The government consultation on whether to scrap the default retirement age (DRA) closes today, having received impassioned pleas from employers’ groups on both sides of the argument.
The responses to the consultation will form a key part of the DRA review into the current legislation, which enforces retirement at 65.
A bid to scrap the DRA through an amendment to the Equality Bill collapsed last week after the amendment was withdrawn. The leader of the House of Lords, Janet Royall, told the house it was necessary to wait for the outcome of the government review before any decision was made.
Business groups in favour of scrapping the DRA include the Chartered Institute of Personnel and Development (CIPD), the Federation of Small Businesses (FSB) and The Age and Employment Network (TAEN).
The CIPD said “government should be bold and remove the DRA and not just replace one arbitrary age with another”. “Arguments that businesses need the DRA to manage poor performers are poorly constructed and easy to dismantle,” it added.
Chris Ball, TAEN chief executive, said: “Mandatory retirement is utterly unnecessary and causes untold damage to Britain’s economy and the lives of people forced out of work when they are most vulnerable.”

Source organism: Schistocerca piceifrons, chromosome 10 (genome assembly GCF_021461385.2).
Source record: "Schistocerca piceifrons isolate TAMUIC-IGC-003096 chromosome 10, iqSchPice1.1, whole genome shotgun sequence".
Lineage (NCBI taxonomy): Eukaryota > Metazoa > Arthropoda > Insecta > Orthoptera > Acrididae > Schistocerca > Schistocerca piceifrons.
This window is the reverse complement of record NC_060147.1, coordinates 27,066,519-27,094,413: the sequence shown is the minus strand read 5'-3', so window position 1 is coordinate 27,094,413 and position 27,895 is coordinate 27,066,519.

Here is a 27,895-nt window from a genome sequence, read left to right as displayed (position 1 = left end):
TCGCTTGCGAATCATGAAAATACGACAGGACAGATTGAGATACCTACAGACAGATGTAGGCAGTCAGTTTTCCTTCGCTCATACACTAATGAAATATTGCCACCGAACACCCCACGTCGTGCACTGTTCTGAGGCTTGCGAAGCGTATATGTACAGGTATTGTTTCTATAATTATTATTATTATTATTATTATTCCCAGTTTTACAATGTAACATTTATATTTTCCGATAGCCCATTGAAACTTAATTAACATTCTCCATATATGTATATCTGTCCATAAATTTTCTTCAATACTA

The FSB said about 60% of small businesses wanted the DRA scrapped, but stressed the need for a provision in the law to protect employers that need to retire staff because of ill health, threatening their levels of performance.
Those opposed to any change to the law include the British Chambers of Commerce (BCC), the CBI and manufacturers’ body the EEF.
The BCC insisted that there was no evidence of widespread use or abuse of the system – suggesting that only one in four businesses use the DRA.
“Employees already have the right to request to postpone their retirement, and the existing rules allow for the fairest outcome on both sides,” it added. “Having a default age is a crucial trigger point for a conversation between the employer and employee about their future.”
The CBI said the DRA helps staff think about when it is right to retire, and also enables employers to plan more confidently for the future, while the EEF said only 14% of its members wanted the DRA to be scrapped.
The Institute of Directors (IoD) found some middle ground, calling for the DRA to remain, but the retirement age to rise to 68. “Such a step would allow people to work longer, while ensuring that employers retain the flexibility they need to manage their workforces,” it said.